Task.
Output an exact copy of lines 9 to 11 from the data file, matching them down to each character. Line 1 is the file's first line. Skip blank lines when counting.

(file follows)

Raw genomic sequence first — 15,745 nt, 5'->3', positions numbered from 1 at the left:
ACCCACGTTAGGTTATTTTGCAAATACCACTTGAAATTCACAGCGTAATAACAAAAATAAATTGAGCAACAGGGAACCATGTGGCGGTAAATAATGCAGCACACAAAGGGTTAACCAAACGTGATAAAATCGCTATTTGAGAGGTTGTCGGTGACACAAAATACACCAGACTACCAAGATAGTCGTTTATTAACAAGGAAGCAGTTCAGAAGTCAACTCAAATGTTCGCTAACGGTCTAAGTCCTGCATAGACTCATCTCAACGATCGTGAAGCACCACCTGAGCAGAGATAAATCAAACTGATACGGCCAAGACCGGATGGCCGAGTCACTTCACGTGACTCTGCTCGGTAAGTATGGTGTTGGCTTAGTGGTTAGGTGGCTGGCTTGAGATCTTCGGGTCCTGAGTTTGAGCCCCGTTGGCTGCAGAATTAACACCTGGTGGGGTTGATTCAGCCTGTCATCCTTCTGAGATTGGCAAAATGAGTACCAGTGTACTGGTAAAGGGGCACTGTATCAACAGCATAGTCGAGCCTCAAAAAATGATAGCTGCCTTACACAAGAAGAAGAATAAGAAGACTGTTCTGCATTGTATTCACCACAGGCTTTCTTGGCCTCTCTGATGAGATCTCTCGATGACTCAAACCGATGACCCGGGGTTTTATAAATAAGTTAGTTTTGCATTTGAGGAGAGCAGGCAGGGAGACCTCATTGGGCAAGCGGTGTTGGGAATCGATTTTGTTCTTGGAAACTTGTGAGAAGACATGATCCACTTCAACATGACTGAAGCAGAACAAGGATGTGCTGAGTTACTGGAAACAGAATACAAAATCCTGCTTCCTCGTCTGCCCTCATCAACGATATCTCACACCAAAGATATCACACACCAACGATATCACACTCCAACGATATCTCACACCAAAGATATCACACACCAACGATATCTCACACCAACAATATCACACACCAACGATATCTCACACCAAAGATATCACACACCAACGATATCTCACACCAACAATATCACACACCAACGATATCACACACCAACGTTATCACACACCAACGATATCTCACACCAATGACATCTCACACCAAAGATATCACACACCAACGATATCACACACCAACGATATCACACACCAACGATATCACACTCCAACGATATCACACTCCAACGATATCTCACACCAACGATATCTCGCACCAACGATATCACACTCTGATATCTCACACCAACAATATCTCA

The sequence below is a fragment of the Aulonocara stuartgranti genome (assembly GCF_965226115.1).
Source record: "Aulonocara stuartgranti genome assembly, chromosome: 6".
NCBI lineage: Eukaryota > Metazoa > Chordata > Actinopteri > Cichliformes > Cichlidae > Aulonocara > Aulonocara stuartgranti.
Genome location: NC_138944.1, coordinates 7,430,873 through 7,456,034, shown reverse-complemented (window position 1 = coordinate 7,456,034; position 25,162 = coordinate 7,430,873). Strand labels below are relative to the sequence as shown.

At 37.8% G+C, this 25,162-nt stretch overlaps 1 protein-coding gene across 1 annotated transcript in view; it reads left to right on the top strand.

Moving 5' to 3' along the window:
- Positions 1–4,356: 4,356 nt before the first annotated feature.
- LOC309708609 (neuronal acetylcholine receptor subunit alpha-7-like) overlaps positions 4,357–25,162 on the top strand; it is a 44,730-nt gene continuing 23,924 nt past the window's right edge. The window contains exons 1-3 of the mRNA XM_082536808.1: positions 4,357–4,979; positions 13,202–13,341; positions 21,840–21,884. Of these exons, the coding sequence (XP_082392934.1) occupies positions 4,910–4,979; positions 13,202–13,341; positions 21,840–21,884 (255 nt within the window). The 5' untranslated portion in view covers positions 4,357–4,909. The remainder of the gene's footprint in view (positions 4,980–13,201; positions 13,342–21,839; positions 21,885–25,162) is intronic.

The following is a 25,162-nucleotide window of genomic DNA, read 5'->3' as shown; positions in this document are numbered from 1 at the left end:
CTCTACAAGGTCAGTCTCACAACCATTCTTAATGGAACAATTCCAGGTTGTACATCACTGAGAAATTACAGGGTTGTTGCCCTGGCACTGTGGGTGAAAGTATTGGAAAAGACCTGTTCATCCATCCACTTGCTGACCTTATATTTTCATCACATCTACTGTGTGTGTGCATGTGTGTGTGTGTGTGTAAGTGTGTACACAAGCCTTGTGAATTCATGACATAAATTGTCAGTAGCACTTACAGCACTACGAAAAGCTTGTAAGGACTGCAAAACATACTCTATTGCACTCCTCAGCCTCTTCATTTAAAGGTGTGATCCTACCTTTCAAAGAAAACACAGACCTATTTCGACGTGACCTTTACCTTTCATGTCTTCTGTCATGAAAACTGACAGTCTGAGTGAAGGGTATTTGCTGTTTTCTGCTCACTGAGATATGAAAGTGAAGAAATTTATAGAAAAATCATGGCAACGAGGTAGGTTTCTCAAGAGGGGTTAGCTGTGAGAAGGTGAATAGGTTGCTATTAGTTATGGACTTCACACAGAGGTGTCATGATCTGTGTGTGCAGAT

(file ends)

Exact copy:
- Positions 1–4,356: 4,356 nt before the first annotated feature.
- LOC309708609 (neuronal acetylcholine receptor subunit alpha-7-like) overlaps positions 4,357–25,162 on the top strand; it is a 44,730-nt gene continuing 23,924 nt past the window's right edge. The window contains exons 1-3 of the mRNA XM_082536808.1: positions 4,357–4,979; positions 13,202–13,341; positions 21,840–21,884. Of these exons, the coding sequence (XP_082392934.1) occupies positions 4,910–4,979; positions 13,202–13,341; positions 21,840–21,884 (255 nt within the window). The 5' untranslated portion in view covers positions 4,357–4,909. The remainder of the gene's footprint in view (positions 4,980–13,201; positions 13,342–21,839; positions 21,885–25,162) is intronic.

The following is a 25,162-nucleotide window of genomic DNA, read 5'->3' as shown; positions in this document are numbered from 1 at the left end: